The rice will enter the pot unwashed and will transfer its talcum and glucose to our intestines. Nor is this the case merely on exceptional mountain-climbing expeditions; it is the general rule during the winter throughout Alaska. All the rice that comes to Alaska is so labelled.

Denali - Wikipedia

It was during this period of hope deferred that we began to be entirely without sugar. Perhaps by the ordinary man anywhere, certainly by the ordinary man in Alaska, where it is the rule to include as much sugar as flour in an outfit, deprivation of sugar is felt more keenly than deprivation of any other article of food. We watched the gradual dwindling of our little sack, replenished from the base camp with the few pounds we had reserved for our return journey, with sinking hearts.

It was kept solely for tea and coffee. We put no more in the sour dough for hot cakes; we ceased its use on our rice for breakfast; we gave up all sweet messes. Tatum attempted a pudding without sugar, putting vanilla and cinnamon and one knows not what other flavorings in it, in the hope of disguising the absence of sweetness, but no one could eat it and there was much jeering at the cook.

Still it dwindled and dwindled. Our cocoa became useless—we could not drink it without sugar; our consumption of tea and coffee diminished—there was little demand for the second cup. And we all began to long for sweet things. We speculated how our ancestors got on without sugar when it was a high-priced luxury brought painfully in small quantities from the Orient, and assured one another that it was not a necessary article of diet.

When we got on the ridge the chocolate satisfied to some extent the craving for sweetness, but we all missed the sugar sorely and continued to miss it to the end, Karstens as much as anybody else.

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Our long detention here made us thankful for the large tent and the plentiful wood supply. The wood no more than served our need; indeed, we had begun to economize closely before we left this camp. We were greatly interested and surprised at the intrusion of animal life into these regions totally devoid of any vegetation. A rabbit followed us up the glacier to an elevation of ten thousand feet, gnawing the bark from the willow shoots with which the trail was staked, creeping round the crevasses, and, in one place at least, leaping such a gap.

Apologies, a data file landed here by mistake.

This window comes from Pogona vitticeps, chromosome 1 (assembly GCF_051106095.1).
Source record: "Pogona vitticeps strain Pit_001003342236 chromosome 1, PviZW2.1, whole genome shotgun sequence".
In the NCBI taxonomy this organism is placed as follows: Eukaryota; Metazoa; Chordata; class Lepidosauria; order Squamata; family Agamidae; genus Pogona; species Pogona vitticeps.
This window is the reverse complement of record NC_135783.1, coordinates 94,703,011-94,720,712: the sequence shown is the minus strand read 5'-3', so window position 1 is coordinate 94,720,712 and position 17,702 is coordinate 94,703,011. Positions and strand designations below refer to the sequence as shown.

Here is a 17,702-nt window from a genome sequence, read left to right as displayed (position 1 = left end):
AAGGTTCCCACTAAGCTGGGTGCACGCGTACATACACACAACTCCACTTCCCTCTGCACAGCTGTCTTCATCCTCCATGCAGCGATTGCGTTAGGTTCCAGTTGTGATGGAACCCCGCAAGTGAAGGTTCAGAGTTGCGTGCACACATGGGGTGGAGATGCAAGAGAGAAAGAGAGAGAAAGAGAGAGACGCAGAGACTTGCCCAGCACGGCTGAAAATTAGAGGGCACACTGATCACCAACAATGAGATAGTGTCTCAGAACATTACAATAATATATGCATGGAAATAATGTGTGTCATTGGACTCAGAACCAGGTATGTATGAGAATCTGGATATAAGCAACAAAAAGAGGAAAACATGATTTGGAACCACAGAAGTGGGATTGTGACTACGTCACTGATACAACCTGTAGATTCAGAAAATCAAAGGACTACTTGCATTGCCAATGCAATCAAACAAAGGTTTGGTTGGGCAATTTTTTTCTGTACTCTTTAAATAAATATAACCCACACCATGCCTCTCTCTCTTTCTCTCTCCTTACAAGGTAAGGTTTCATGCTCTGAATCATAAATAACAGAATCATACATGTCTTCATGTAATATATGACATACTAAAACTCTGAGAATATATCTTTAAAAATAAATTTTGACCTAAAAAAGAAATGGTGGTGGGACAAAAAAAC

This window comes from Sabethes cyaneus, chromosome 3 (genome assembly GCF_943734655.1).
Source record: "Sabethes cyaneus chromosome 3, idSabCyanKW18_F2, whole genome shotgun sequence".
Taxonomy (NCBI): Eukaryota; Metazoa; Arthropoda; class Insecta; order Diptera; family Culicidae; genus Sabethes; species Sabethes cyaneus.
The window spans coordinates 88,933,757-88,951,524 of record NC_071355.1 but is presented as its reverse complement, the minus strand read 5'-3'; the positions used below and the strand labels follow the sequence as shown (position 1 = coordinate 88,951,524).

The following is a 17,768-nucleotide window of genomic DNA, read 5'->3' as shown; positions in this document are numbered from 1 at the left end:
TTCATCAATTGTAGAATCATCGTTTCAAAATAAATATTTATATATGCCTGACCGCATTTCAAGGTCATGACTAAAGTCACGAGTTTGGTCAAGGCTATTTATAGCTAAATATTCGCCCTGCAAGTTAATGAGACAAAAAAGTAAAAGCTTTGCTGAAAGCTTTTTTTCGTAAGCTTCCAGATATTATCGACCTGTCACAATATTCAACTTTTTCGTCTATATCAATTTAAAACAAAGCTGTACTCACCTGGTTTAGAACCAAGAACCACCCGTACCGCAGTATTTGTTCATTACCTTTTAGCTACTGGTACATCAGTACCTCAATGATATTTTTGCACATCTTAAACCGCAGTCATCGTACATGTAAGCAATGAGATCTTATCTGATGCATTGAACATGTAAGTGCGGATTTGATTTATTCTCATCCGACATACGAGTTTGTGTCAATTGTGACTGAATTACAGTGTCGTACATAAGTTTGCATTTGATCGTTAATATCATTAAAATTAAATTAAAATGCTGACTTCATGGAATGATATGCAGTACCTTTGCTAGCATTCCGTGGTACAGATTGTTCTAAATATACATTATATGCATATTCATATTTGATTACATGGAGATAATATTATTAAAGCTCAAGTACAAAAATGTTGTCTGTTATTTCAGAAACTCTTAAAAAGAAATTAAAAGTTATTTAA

At ten thousand feet he turned back and descended, leaving his tracks plain in the snow.

Ascent of Denali by Hudson Stuck

We speculated as to what possible object he could have had, and decided that he was migrating from the valley below, overstocked with rabbits as it was, and had taken a wrong direction for his purpose. At this camp at the head of the glacier we saw ptarmigan on several occasions, and heard their unmistakable cry on several more, and once we felt sure that a covey passed over the ridge above us and descended to the other glacier.

But even this was not the greatest height at which bird life was encountered. In the Grand Basin, at sixteen thousand five hundred feet, Walter was certain that he heard the twittering of small birds familiar throughout the winter in Alaska, and this also was in the mist.

I have never known the boy make a mistake in such matters, and it is not essentially improbable. Doctor Workman saw a pair of choughs at twenty-one thousand feet, on Nun Kun in the Himalayas. Our situation on the glacier floor, much of the time enveloped in dense mist, was damp and cold and gloomy.

The cliffs around from time to time discharged their unstable snows in avalanches that threw clouds of snow almost across the wide glacier.

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Often we could see nothing, and the noise of the avalanches without the sight of them was at times a little alarming. But the most notable discharges were those from the great ice-fall, and the more important of them were startling and really very grand sights. A slight movement would begin along the side of the ice, in one of the gullies of the rock, a little trickling and rattling.

Denali Climb 2017

Dense volumes of snow and ice dust rose in clouds thousands of feet high and slowly drifted down the glacier. We never saw any large masses detached, and by the time the ice reached the glacier floor it was all reduced to dust and small fragments.